A jump in the pound a minute before the Bank of England said it would keep interest rates on hold led some in the market to ask whether any participants knew of the decision before it became public.
The Bank of England and the Financial Conduct Authority (FCA), Britain’s main market regulator, both declined to comment on whether they were investigating the sudden move.
“There were a few gasps around the room when we saw the price jump quite aggressively,” Simon Harvey, of Monex Europe, a brokerage in London, said.
“We are not used to seeing a big jump beforehand and so it raised eyebrows,” he said. Markets had been on tenterhooks before the Bank of England meeting, as money markets had seen equal chances of a 25 basis point rate cut or no change in British borrowing costs.
Not all analysts saw the surge as suspicious, as thin liquidity before the bank’s decisions means a small number of orders can have an outsize impact on prices.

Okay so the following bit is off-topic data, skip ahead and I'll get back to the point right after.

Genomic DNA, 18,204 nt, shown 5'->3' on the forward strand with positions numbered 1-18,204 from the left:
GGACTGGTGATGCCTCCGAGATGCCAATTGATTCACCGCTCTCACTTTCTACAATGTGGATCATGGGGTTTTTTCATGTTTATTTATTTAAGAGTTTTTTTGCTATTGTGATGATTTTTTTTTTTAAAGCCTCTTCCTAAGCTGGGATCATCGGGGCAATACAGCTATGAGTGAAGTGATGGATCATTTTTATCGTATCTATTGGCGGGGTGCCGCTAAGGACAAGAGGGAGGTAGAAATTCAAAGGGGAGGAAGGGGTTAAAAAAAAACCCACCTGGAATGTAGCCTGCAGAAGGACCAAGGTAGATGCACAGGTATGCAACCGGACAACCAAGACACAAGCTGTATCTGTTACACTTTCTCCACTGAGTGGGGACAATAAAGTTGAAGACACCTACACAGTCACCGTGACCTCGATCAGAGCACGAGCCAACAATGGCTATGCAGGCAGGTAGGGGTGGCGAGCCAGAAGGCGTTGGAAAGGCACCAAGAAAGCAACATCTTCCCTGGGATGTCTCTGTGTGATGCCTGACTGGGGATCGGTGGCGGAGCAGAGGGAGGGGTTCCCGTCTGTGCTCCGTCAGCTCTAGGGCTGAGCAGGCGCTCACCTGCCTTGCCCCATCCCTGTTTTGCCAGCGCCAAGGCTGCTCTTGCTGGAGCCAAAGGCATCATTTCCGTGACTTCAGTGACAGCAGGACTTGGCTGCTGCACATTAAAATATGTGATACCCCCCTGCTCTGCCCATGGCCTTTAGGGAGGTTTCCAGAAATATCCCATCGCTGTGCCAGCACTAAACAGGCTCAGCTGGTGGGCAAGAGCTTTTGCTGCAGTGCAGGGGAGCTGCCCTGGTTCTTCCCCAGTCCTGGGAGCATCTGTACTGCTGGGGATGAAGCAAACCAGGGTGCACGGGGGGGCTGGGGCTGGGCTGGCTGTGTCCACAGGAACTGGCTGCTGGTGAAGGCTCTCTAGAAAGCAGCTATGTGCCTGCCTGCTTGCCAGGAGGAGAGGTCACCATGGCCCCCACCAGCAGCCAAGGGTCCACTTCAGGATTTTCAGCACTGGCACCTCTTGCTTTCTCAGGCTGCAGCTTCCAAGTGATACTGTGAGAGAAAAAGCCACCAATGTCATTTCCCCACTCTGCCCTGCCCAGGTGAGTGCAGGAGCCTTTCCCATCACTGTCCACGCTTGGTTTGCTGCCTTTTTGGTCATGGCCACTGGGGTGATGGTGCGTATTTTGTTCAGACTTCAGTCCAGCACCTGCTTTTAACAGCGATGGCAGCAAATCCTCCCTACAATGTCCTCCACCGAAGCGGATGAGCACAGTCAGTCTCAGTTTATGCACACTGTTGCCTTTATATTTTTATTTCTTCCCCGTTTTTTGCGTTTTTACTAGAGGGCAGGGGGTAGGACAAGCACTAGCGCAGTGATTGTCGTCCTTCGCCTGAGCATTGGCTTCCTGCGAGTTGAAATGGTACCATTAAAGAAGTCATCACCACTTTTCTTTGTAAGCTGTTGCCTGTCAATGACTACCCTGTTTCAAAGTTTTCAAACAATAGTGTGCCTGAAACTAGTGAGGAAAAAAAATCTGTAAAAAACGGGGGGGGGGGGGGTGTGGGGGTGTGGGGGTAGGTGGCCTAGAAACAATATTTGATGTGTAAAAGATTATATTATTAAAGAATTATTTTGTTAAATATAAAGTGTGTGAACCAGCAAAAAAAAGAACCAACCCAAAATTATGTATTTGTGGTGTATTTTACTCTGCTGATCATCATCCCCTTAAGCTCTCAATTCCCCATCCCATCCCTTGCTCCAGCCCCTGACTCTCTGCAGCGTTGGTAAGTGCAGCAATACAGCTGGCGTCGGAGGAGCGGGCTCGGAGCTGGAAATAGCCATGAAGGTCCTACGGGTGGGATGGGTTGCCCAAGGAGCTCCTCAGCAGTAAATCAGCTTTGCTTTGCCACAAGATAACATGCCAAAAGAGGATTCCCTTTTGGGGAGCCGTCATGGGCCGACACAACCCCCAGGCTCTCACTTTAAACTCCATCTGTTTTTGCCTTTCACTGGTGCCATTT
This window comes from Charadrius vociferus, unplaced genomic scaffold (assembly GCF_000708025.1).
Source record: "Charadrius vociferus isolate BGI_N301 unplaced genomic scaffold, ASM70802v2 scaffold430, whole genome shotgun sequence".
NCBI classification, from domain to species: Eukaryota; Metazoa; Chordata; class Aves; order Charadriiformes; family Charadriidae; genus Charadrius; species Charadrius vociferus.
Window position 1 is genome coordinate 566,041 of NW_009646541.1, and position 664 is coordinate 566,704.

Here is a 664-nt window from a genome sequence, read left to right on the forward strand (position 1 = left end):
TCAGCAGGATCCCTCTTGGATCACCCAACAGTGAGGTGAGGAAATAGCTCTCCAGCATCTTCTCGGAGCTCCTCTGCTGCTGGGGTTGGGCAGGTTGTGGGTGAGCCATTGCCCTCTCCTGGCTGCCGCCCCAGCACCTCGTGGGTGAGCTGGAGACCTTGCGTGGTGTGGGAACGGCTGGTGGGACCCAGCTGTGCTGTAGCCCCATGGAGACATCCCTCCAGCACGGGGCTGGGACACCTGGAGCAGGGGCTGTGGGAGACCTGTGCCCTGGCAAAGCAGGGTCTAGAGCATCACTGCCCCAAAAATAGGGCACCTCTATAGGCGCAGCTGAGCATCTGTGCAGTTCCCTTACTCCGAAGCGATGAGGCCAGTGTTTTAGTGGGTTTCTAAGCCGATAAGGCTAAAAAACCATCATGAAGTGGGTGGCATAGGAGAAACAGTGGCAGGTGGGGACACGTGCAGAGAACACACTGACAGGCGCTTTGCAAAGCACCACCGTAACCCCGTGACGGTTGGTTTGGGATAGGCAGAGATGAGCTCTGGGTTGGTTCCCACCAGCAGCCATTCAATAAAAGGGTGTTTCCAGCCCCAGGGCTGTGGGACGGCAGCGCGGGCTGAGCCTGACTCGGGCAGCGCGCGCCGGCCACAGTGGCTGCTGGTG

Neil Jones, head of FX hedge fund sales at Mizuho Bank said market gyrations in the seconds before major announcements were not uncommon, adding: “They are not always correlated with and predictive of the event.”
However, sterling’s move surprised some traders as it happened just before the bank’s 1200 GMT decision and was bigger than the reaction after the announcement.
Last year, the Bank of England said a rogue supplier had been misusing audio feeds from its news conferences, giving traders access to information ahead of rivals.